In our previous article, we demonstrated the four ways data collaboration can unlock more powerful, higher performing marketing. But to get started with data collaboration, brands and media owners first need to find a privacy-safe way to collaborate.
Many of the current solutions in the market are built on a single assumption - to conduct analysis across multiple data sets, personal data must be centralised and the data sets combined. An example of these types of centralised solution has been the Custom Audiences targeting offerings, provided by the walled gardens.
How data clean rooms unlock data collaboration
Data clean room emerged as a potential data collaboration solution. The theory was sound, data clean rooms could act as a Switzerland within an independent party’s environment where various data sources can be analysed as one.
Some of the most utilised of these solutions are those provided by the walled gardens. Google’s Ads Data Hub, for example, allows a company to upload their first-party data into Google’s environment where it can be matched against Google’s various data sources.
However, these solutions do not hold-up in a privacy-first world. As we have just outlined, these solutions require data to be centralised in the third-party’s environment, Google in the above example. The moment this happens, the personal data of each customer is at risk of exposure, and the commercial potential of the data has moved from the original collector to the data clean room provider.
Over the last couple of years, we have seen a shift in how companies look at their customer data. More and more customer-centric companies are unwilling to allow their first-party data to be centralised with other parties data, even those who claim to be a “safe haven”. This shift has come down to two factors:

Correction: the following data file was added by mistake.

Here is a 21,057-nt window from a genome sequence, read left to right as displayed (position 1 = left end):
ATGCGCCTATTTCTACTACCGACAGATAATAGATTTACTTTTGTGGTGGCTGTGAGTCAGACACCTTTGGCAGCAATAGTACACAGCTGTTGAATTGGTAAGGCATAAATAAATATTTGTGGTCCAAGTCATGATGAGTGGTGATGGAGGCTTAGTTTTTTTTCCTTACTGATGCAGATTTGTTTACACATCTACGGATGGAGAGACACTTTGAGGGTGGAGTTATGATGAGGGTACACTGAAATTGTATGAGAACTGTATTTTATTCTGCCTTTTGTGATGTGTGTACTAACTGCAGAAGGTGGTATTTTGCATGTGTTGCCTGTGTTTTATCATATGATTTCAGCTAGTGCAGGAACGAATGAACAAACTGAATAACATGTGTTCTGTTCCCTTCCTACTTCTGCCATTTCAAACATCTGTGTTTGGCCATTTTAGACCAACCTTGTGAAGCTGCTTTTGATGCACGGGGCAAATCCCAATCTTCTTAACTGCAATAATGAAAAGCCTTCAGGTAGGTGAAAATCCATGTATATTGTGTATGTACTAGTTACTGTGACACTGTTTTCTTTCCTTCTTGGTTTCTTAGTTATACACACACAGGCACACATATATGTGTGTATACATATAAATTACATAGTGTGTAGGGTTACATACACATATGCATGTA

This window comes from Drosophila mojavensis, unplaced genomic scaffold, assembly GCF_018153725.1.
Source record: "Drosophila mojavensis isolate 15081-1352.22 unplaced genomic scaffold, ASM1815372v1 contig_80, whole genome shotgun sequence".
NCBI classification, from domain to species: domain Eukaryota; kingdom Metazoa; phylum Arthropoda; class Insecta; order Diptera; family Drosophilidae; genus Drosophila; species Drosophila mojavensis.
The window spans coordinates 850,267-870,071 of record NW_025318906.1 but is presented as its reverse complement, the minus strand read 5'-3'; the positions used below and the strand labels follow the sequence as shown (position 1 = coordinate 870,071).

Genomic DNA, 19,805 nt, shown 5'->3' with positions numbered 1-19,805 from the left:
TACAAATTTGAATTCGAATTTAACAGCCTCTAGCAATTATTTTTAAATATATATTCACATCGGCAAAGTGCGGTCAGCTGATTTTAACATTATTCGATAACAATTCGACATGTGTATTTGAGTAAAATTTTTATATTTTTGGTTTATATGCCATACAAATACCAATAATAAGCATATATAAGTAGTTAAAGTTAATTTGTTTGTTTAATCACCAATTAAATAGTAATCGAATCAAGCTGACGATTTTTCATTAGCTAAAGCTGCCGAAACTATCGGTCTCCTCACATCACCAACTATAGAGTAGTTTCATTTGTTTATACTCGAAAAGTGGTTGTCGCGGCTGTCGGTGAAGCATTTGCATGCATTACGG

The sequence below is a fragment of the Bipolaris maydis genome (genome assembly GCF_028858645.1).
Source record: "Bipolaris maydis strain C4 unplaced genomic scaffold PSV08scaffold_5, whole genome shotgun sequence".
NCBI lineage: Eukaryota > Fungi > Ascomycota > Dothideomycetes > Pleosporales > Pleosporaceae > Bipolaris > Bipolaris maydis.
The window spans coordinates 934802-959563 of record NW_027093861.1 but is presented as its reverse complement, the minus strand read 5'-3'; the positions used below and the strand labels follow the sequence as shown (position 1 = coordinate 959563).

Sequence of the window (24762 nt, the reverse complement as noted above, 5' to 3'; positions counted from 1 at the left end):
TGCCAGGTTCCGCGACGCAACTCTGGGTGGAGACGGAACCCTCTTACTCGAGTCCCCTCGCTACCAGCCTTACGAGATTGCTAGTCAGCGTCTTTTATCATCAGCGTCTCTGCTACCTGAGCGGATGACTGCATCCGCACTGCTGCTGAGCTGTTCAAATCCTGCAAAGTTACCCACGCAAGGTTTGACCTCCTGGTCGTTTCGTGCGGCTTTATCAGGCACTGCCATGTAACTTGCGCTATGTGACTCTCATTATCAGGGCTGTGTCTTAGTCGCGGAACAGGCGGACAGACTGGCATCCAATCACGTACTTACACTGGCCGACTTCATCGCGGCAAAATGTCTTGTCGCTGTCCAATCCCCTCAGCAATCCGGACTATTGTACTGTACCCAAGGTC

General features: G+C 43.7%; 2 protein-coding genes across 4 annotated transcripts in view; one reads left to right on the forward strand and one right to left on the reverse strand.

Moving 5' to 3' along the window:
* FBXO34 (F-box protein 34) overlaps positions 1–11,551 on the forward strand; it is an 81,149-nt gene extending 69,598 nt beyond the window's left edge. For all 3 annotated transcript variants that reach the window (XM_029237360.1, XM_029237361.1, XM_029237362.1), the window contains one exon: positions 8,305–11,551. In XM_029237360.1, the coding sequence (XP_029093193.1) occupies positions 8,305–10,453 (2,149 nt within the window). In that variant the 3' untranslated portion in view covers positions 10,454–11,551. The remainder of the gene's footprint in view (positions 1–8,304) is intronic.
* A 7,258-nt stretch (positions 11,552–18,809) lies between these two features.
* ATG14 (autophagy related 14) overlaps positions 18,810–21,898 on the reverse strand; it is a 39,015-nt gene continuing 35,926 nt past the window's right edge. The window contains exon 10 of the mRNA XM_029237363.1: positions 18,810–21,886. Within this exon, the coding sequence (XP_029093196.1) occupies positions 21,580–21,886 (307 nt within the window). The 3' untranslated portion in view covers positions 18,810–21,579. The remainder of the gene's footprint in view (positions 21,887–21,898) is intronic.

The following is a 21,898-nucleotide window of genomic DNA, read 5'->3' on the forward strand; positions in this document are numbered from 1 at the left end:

- A desire to protect the privacy of their customers
- A requirement to protect the commercial value of their data assets
This shift has created challenges for traditional data collaboration solutions that rely on the centralisation of various datasets to drive insights.
However, with our pioneering decentralised marketing infrastructure, InfoSum delivers a data clean room that is designed to provide an environment where analysis can be conducted across any number of first, second and third-party data sources, without requiring any personal data to be shared between the parties.
Why a decentralised approach is so important
Decentralisation is creating a new future for data collaboration between brands, media owners, platforms and other enterprise businesses. By removing the need to share any personal data between these parties, you remove all the privacy, security and trust barriers that have hindered collaborative opportunities in the past.
Decentralised data clean room are the logical choice for companies requiring a privacy-first, commercially trusted environment to collaborate in. ITV is one such forward-thinking company, which recently sat down with InfoSum to discuss their goals and objectives for data collaboration (see the recent guest blog from Lara Izlan here).
With InfoSum, ITV is making its 32 million ITV Hub users available for brands to match their own first-party data against. Through this analysis, brands are able to build custom audiences and target their own customers on ITV. Through InfoSum’s decentralised technology, which utilises differential privacy techniques, this can all take place without either ITV or the brand ever having to transfer or commingle customers personal data with the other party.
Through a decentralised data clean room, data collaboration can finally reach its full potential. High performing marketing can be delivered and accurately measured, with each company retaining full control of their data, and prioritising the privacy of their customers.